Written by: Christina Vestey
Traumatic stress reveals itself in different ways. You do not have to experience a traumatic event first hand to suffer from it. A traumatic experience can take us on a roller coaster ride of emotions. It can be enough to witness a traumatic event such as a violent crime, a natural disaster or a horrible accident. Repeated exposure to traumatic events reported on television and on social media such as terrorist attacks, famines, wars, tragedies that happen to innocent people can also trigger traumatic stress. It can leave us feeling anxious, fearful, helpless and with little hope for the future.
With time the intensity of such feelings can settle and one is able to regain a sense of inner calm and strength. There are ways we can help ourselves with this process. There is no ‘right' or ‘wrong' way to deal with trauma. Finding someone to talk to who you can trust to discuss your feelings can help you to slowly let go. It is a process and will most likely not go away over-night. In the beginning, it may feel too difficult because the feelings of intense pain and hurt and confusion make it hard to put one's feelings into words. However, allowing your self to feel and not ignore the emotions that come up actually helps to reduce the intensity of a traumatic experience and allows the process of healing to take place.
Signs and symptoms of traumatic stress are very normal and may vary. These can occur after experiencing a traumatic event, or having witnessed one . These can include feeling scared, anxious, sad and fearful of what the future holds or even disconnected from the world around you and numb. Helpguide.org gives a list of possible reactions after a traumatic event.
Shock: one is unable to emotionally digest what has actually occurred. A sense of utter disbelief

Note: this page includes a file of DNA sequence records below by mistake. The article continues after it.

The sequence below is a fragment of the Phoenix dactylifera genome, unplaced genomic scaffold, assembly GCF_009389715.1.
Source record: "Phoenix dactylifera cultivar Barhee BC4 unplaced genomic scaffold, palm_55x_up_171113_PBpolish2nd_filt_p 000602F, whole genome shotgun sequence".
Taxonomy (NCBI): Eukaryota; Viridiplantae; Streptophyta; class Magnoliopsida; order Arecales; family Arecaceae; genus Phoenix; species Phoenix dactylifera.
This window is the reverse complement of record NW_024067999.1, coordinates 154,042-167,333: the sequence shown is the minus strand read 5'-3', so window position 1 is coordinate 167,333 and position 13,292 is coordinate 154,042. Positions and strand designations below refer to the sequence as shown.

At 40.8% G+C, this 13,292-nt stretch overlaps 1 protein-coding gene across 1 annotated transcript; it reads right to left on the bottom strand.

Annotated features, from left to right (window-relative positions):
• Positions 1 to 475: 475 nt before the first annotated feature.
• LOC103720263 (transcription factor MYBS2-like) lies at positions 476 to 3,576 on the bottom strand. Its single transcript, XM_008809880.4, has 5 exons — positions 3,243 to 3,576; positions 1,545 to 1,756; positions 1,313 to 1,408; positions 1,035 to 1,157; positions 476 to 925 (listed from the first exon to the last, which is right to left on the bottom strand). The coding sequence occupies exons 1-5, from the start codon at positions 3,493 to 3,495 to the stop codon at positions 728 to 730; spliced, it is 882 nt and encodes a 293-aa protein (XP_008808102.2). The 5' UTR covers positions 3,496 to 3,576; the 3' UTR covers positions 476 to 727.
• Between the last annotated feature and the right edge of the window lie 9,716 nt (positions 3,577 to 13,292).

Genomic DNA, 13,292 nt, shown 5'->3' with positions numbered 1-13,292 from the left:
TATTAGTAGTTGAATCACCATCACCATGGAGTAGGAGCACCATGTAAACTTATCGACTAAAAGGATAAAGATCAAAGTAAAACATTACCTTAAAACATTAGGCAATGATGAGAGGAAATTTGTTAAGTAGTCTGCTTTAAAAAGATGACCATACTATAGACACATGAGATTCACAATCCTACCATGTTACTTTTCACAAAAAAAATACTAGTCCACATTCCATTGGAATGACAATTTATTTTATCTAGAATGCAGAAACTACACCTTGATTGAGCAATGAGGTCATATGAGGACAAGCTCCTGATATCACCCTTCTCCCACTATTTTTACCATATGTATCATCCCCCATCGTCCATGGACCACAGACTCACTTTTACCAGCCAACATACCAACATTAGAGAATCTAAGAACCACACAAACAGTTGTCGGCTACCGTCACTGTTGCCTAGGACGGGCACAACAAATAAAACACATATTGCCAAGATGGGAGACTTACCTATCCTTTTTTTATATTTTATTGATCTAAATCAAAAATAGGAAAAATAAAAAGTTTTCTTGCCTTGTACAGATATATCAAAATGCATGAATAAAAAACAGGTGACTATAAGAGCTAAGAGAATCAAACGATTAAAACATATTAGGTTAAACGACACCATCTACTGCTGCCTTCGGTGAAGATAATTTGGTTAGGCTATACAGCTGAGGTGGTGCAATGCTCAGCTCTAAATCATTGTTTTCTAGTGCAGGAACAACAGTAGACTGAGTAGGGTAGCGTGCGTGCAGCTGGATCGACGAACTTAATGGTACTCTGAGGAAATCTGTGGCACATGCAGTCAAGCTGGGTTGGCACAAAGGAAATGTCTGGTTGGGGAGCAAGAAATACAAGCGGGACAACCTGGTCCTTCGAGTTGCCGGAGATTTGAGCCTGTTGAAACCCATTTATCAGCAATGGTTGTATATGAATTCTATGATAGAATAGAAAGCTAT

Fear: of one's safety, of the future, the uncertainty of life and that it may happen again
Sadness: For what you feel you have lost and also that life will never be the same.
Helpless: Feeling you are unable to change the situation; that it is stronger and more powerful than you.
Guilt: that had you reacted differently the event may not have occurred or that you may have survived a tragedy and others didn't.
Anger: towards those who you feel are responsible. It may be towards God who you feel has caused such suffering.
Shame: that what happened to you is culturally or socially shameful. You may feel that had you behaved differently it would not have happened.
Relief: feeling that you have experienced the worst and there is a future ahead.
These emotional reactions to trauma mostly come hand in hand with physical reactions which can make the situation feel even more alarming. Knowing what is normal to experience can take away some of the fear of what one is going through;
Trembling and shaking
Heart beating very fast
Difficulty catching one's breath
Lump in the throat as if one is choked up
Feeling Sweaty or chills – can be both
Needing to fidget continuously and distract one self physically
Stomach tightening or churning.
Dizziness and feeling faint and drained of all energy
Feelings of being physically numb
Racing thoughts – unable to fix on one thought
Needing to hold one self.
Whilst these symptoms are normal directly after experiencing a traumatic event they normally subside over days or possibly weeks. However, if the nervous system is overwhelmed by a traumatic event and unable to process the emotions it can get 'stuck' and this can lead to post traumatic stress syndrome, which is when seeking professional help is in order. Even if you are not sure you are traumatized having a support system of some sort can be beneficial for future traumas and dealing with deeply embedded trauma.